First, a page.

MEGAN NEFF: Yeah, you do that really well. I hadn't thought about that before. So, back when I was in education, teaching, like that was something I was really interested in this idea of as a teacher, and an educator, which I think could parallel with a lot of these spaces, what do you do or not do to invoke student's psychological defenses? Because once those defenses come on, it's like, I'm actually going to get more rigid in my original belief versus open to rethinking it.

And yeah, I haven't talked about that. But you do that incredibly well. And again, I think, partly, by sticking with story of like, here's my experience.


MEGAN NEFF: One that I'm thinking of that I quote you on sometimes when I'm talking about, yes, so, ABA, the conversation that comes up a lot, and why autistic spaces, and when I'm trying to, or so like, there's kind of those, what do I say like stump speeches of advocacy, like pain points, so like ABA, puzzle pieces, identity-first language, right? If we clump those together.

So, there's something you shared. Now, I can't remember if it's Instagram or your Substack. But it was about how you intentionally put your son in a shirt with a puzzle piece on it because law enforcement were more likely to understand what that meant. And it was a safety issue.

And then you had people, I think, specifically, why advocates like criticizing a picture of him in a puzzle piece, you sharing that story, like, yeah, that pushes people to the edge to go like, "Huh, there's more to the story than just puzzle pieces are assigned of ableism. And puzzle pieces are bad. Let's think about this more thoroughly.

TIFFANY HAMMOND: Yeah, and this was wise. Like, that feels like this, like, the autistic advocates like starter pack, let's start there. Because you have, like, all you need is like, you know, beliefs against symbols, colors, groups, therapy, you know, and strong Wi-Fi. And like, that's your starter pack, right?

And, you know, if you've been at it as long as I have, like, I feel weird because I feel like I'm just aging myself, but you see that as they come in, you know, waves, right? Because I've been doing this for a little bit in different ways. Like, it dies down a little bit. And then you're like, all sorts of waves of autistic guys coming in, you know? Or it's the autism bomb, you know, ally, a starter pack to what they feel like they've seen the light, you know, come to glory, and now they're here, right?

So, that comes into play as you [INDISCERNIBLE 00:17:54] the same thing, like over and over. Like no to this. This is how you stay who you are, you know? I did it first, because [INDISCERNIBLE 00:18:02] kind of like all the time, waves comes and goes. And you're just seeing the same stuff. Or you're seeing it in the same way. Majority prefers this, majority… Who's the majority? I wonder who the majority is? Who is the majority? Nobody asked me? Nobody asked my friends. There's no polls that's done. I'm not getting the letters in the mail. So, what are we…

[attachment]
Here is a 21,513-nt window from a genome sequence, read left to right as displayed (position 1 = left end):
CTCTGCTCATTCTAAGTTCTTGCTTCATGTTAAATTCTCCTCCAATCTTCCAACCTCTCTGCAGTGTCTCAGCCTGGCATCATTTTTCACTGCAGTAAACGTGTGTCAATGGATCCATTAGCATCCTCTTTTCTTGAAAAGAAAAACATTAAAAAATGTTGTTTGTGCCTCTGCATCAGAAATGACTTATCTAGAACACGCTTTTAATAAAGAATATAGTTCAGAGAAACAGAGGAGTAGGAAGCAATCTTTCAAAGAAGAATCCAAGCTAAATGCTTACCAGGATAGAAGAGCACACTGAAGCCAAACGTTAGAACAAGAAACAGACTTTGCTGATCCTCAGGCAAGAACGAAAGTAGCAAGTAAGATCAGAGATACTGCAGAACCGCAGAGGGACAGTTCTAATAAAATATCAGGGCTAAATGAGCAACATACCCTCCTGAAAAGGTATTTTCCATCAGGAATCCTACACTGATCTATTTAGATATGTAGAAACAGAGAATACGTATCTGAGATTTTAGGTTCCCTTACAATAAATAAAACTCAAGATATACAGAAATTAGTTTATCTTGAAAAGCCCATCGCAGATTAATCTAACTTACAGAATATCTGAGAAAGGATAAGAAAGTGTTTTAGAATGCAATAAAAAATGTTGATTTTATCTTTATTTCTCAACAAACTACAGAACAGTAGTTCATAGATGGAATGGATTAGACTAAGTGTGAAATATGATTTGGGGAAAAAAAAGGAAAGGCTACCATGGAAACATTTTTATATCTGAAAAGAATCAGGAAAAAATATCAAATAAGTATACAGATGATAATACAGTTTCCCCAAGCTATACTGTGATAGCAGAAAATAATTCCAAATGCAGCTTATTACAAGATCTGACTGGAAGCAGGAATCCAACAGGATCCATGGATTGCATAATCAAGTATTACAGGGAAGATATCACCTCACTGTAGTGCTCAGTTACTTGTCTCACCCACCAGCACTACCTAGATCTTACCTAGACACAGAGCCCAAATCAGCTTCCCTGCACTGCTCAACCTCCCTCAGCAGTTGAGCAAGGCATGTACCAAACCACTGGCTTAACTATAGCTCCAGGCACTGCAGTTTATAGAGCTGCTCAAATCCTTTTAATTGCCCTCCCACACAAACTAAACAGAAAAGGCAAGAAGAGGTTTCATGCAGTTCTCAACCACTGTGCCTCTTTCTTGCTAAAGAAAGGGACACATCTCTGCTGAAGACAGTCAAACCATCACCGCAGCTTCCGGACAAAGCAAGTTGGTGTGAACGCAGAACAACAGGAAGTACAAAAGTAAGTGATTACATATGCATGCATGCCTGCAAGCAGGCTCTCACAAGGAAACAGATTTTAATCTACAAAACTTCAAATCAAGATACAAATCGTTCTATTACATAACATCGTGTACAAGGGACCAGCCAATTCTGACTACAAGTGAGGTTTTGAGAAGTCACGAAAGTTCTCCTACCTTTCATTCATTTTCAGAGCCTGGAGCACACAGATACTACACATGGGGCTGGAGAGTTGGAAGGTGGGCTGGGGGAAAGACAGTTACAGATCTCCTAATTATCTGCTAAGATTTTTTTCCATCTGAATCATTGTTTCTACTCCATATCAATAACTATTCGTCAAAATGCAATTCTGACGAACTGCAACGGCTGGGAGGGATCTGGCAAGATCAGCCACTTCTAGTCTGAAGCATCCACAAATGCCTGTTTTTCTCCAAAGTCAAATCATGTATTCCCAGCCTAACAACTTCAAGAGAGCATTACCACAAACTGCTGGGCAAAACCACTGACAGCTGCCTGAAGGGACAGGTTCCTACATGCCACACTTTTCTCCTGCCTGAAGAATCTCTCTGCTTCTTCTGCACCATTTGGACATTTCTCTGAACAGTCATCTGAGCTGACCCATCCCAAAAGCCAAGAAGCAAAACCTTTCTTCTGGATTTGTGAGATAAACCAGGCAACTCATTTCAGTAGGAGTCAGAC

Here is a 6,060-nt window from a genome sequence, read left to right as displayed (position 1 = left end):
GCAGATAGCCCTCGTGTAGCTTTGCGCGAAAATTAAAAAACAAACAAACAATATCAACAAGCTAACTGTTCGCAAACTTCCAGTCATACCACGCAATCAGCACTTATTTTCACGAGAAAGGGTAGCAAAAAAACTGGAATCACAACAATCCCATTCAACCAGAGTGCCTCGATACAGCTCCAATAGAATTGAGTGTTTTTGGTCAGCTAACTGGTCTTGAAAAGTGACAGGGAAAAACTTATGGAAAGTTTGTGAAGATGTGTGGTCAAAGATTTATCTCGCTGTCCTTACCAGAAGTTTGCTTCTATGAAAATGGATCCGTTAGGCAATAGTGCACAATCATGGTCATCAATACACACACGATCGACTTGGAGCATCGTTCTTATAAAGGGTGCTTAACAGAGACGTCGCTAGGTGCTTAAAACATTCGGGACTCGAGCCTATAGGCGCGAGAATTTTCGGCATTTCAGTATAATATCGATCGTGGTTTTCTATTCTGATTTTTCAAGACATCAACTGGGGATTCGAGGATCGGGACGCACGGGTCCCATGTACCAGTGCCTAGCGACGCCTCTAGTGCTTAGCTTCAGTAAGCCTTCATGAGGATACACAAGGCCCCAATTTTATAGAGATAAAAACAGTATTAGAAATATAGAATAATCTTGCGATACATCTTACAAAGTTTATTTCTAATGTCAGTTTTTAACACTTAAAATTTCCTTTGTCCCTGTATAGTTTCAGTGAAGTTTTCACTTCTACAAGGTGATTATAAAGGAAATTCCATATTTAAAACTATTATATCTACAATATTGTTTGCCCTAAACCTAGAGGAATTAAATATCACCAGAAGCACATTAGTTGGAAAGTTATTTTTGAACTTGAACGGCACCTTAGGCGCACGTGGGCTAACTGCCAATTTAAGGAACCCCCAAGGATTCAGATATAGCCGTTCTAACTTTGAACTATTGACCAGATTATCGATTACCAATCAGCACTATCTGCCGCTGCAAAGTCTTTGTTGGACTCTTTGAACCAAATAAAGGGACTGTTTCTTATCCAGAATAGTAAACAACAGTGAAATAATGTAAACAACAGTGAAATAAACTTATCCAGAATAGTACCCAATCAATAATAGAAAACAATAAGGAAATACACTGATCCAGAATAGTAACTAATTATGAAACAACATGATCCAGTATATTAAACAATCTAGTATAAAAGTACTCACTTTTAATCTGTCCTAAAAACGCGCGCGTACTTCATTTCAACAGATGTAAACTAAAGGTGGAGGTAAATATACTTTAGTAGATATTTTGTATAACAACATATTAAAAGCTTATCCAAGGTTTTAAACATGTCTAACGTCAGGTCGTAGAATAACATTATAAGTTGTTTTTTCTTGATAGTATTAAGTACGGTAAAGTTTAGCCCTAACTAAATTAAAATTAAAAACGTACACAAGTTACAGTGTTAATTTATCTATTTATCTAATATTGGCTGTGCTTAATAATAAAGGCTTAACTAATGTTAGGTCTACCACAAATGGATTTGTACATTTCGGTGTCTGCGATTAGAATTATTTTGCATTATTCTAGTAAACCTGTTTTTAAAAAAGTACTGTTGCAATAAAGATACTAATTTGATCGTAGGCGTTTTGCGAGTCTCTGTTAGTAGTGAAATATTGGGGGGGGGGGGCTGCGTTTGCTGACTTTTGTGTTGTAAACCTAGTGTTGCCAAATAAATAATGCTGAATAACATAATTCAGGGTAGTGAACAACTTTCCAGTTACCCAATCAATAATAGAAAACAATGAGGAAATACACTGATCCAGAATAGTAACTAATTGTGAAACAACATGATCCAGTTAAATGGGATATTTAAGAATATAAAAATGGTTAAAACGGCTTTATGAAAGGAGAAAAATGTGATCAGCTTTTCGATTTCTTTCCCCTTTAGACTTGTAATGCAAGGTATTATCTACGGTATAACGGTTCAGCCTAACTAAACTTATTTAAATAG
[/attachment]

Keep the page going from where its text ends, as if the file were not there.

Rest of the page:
Like, when you look at it, there's a whole lot of families that are like mine with a non-speaking teenager or adult. They're not even online, not at all. I found those families. You know, they don't come online just like they don't go outside. So, if they're not, and then you have all these people, like, people don't really understand like the internet is a privilege. Like, to have this online community that we have, that is a privilege to have.

There are so many people in this country who have poor access to internet or no access to internet. They're not even add in the world, and is like whole countries who feels like they're cut off from the world. Parents, I'm like, who are we asking when we're thinking and we're talking about majority prefers? The community prefers? This, and this. Like, I mean, smile to me. So, I'm not going to do that. I'm sorry. I was just like, "I'm not going to argue of a puzzle piece. But you're framing it the same way. Like, no, I'm going to come at you in a different way for it because it means something different to me, you know?"

And I don't care about symbols, I really don't. I say this so many times. I don't care about symbols. I don't care about colors. I don't care about none of that. Like, I don't care about blue. I look good in blue. So, I'm really not, that's not with me, I'm not puzzles. But I'm like, I live in a state where you have whole police departments, fire departments, and they have squad cars with puzzle pieces on it for, you know, April.

And I'm going on probably the third month after my son almost had a firearm withdrawn because his iPad was like a weapon. Like, and I just got in it. It was like situation and situation adding up, adding up, adding up. And you get tired. You just put them in a puzzle piece circle. Emphasize, like, maybe it's one less thing I have to explain.